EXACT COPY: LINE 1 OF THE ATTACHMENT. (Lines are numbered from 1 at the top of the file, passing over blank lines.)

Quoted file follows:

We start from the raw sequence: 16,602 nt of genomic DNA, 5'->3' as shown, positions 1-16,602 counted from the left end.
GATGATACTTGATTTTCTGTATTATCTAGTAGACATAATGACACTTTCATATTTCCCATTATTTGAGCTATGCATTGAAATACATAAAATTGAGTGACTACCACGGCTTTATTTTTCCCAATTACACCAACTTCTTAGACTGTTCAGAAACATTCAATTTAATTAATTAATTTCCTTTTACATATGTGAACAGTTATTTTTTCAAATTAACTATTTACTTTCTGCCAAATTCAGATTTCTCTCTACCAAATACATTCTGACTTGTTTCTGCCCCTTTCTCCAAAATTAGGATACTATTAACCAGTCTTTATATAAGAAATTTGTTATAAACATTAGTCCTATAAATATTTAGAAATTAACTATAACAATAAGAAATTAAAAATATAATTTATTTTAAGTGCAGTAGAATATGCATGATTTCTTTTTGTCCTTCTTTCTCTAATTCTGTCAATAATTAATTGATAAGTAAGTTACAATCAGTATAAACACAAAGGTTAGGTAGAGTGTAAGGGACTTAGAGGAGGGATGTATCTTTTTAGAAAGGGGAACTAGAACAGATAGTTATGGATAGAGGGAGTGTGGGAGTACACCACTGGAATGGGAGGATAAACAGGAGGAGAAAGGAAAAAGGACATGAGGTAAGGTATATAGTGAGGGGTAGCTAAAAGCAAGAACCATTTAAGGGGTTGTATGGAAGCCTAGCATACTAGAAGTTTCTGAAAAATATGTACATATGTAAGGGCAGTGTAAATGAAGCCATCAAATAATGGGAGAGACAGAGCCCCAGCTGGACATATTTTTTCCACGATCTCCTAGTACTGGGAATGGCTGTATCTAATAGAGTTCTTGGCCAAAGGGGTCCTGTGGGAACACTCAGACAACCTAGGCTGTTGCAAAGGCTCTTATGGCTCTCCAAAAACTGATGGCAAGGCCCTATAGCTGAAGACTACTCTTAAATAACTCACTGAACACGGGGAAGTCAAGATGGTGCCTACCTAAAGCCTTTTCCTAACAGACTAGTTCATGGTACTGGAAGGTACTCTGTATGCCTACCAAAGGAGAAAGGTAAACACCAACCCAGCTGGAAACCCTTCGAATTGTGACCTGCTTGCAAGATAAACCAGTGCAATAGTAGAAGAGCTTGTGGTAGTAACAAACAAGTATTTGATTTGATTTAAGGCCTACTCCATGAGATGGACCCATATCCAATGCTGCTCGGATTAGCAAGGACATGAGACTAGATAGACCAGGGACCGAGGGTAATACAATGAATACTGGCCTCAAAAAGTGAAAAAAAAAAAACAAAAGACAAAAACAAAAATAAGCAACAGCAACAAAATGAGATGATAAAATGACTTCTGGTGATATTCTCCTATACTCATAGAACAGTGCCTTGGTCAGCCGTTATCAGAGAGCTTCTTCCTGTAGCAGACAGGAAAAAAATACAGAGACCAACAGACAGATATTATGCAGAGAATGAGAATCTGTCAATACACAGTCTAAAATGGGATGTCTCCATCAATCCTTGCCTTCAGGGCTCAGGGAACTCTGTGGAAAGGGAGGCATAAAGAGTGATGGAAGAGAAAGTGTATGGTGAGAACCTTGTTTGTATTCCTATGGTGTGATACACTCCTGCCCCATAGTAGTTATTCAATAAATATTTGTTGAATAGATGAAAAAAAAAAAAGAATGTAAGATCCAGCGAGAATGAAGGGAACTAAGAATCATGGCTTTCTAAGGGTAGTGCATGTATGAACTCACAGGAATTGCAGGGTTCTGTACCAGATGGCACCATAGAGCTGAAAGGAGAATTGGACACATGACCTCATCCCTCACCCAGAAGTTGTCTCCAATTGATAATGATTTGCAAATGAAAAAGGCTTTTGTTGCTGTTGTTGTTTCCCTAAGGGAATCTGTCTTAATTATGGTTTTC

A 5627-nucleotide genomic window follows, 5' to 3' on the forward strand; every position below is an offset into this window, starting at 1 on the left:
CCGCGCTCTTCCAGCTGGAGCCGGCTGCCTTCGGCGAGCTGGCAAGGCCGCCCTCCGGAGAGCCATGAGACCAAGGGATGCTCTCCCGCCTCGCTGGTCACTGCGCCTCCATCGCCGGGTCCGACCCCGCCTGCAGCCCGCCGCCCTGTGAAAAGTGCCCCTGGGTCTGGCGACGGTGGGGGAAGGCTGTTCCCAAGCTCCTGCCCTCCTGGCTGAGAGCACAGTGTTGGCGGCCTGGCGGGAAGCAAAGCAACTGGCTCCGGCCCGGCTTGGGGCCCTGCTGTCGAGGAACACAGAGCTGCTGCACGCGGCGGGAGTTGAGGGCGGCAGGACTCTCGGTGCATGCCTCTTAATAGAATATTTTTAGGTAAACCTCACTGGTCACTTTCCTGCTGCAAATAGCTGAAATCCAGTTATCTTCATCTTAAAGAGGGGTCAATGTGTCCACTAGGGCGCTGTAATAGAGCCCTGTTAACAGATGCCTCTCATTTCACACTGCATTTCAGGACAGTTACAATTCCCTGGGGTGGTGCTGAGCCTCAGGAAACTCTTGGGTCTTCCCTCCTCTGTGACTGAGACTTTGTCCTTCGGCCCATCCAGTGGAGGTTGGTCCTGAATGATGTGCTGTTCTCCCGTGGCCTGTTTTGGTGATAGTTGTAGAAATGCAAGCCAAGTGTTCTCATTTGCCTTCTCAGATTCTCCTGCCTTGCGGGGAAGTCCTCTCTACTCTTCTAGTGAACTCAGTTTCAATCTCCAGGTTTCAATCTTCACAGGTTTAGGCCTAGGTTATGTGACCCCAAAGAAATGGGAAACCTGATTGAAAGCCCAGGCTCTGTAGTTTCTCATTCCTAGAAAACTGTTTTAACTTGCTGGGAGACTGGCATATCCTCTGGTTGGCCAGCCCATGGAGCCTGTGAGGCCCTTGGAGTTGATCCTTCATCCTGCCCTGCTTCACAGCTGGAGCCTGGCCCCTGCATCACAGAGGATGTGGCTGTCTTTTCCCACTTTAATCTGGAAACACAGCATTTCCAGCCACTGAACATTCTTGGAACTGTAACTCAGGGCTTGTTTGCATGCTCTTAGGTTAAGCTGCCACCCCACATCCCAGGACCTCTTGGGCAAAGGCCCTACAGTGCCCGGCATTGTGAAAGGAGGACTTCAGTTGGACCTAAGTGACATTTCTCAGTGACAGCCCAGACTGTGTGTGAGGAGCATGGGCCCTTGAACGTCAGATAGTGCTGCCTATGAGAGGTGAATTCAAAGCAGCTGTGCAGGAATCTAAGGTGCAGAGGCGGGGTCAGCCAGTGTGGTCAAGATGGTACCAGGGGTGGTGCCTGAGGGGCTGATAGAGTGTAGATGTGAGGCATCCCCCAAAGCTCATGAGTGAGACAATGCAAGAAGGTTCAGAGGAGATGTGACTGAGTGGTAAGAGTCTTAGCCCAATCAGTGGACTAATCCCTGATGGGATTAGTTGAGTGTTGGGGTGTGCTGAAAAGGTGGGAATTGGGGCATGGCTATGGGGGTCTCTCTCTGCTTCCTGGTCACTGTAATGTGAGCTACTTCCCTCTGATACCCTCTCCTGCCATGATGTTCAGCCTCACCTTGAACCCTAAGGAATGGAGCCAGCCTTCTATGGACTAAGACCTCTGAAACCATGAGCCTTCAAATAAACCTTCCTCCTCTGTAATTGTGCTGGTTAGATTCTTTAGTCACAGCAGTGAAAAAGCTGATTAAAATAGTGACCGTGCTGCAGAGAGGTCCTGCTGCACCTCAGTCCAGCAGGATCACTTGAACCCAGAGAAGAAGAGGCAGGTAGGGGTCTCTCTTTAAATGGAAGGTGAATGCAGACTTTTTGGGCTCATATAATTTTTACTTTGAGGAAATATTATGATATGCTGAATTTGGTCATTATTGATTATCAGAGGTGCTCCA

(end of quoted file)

We start from the raw sequence: 16,602 nt of genomic DNA, 5'->3' as shown, positions 1-16,602 counted from the left end.